Spokesmen for the governor reiterated his stance on Wednesday.
"As the governor has said on multiple occasions, all decisions relating to the implementation of Obamacare will be made after the November elections," said chief spokesperson Sherriene Jones-Sontag.
Praeger and others have said they prefer a model selected by Kansans rather than one decided in Washington.
Sooner is better
Policymakers on Wednesday also were urged to settle quickly on a benchmark plan so that insurance companies can begin implementing the new policies.
"We believe the sooner the decision is made the better so that carriers can implement the plan and we would ask that that plan be in place through 2015," said Jarrod Forbes, vice president of government relations for UnitedHealthcare, a major firm that recently inked a contract with the Brownback administration to provide managed care services through the state's Medicaid program.
More than 100 people attended the public hearing Wednesday. About a dozen offered comments and several more gave written testimony.
Several of those who spoke urged selection of a benchmark plan that would provide comprehensive dental and vision care for children.
None of the nine plans under consideration by the insurance department would meet all the standards for pediatric care that the Affordable Care Act requires, so if one of them is chosen by Brownback it would need to be supplemented, according to an analysis prepared for regulators by the consultancy Milliman, Inc.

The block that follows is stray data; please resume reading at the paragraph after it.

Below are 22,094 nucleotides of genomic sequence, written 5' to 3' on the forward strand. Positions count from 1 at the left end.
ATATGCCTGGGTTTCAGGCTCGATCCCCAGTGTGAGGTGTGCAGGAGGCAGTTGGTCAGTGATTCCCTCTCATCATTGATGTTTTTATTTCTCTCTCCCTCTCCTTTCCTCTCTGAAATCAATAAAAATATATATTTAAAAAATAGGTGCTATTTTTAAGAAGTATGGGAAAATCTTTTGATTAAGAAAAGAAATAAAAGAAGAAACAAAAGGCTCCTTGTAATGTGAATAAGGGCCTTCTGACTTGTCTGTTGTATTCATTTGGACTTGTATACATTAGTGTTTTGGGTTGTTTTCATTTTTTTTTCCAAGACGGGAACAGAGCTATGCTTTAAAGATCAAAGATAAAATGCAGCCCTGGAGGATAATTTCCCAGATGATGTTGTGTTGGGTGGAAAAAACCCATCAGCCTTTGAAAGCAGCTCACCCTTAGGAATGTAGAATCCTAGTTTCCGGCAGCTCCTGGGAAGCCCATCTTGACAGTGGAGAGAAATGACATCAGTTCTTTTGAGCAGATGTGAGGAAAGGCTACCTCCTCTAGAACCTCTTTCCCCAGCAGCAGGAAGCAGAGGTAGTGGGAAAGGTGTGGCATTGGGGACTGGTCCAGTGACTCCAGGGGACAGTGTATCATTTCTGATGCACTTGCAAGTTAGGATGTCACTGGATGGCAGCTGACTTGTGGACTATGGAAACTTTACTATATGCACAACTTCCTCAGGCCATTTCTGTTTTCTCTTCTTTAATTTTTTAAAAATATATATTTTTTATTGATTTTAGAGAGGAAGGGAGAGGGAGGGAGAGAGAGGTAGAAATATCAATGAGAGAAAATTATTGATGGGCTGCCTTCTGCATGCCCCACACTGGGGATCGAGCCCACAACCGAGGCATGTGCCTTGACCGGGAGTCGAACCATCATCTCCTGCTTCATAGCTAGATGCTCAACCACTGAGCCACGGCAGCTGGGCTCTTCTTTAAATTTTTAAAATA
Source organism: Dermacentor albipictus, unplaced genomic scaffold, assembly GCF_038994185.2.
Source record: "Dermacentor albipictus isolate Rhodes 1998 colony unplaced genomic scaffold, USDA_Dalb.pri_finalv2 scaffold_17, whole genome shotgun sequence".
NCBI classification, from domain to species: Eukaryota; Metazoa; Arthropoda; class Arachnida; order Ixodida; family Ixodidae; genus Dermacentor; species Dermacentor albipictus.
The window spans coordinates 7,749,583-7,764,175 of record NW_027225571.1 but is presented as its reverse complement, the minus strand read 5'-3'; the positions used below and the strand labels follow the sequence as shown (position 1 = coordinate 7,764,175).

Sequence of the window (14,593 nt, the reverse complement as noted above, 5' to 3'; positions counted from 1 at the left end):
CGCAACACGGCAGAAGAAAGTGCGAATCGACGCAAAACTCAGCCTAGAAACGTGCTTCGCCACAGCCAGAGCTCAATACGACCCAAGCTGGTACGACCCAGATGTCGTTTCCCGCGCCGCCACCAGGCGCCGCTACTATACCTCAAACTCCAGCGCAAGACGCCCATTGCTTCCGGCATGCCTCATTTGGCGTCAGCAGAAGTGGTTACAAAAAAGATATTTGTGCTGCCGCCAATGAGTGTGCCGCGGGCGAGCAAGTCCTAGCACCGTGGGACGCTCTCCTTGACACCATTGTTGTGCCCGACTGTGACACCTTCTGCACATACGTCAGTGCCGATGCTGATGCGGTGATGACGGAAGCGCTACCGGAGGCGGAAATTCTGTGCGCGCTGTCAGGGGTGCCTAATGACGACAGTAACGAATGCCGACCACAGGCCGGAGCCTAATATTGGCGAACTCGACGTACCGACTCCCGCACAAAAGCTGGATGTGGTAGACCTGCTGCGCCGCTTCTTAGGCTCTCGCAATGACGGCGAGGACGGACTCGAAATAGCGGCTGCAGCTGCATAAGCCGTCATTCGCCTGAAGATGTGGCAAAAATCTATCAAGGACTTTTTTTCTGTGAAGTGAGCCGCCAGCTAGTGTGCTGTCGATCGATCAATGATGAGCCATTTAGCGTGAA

"One of the hallmarks of the Affordable Care Act is that...all the children in our country will be guaranteed dental coverage for the first time in our nation's history," said Tanya Dorf Brunner of the advocacy group Oral Health Kansas.
Dr. Pam Shaw, a professor at the University of Kansas Medical Center, spoke on behalf of the Kansas chapter of the American Academy of Pediatrics.
She urged selection of a benchmark plan that would provide a broad range of preventive services for children, including dental and mental health care "without cost sharing to the family."
Shaw said she was the mother of an autistic child and that the benchmark plan should include coverage for autism services. The benchmark also should include a broad range of preventive services for children, including dental and mental health care "without cost sharing to the family."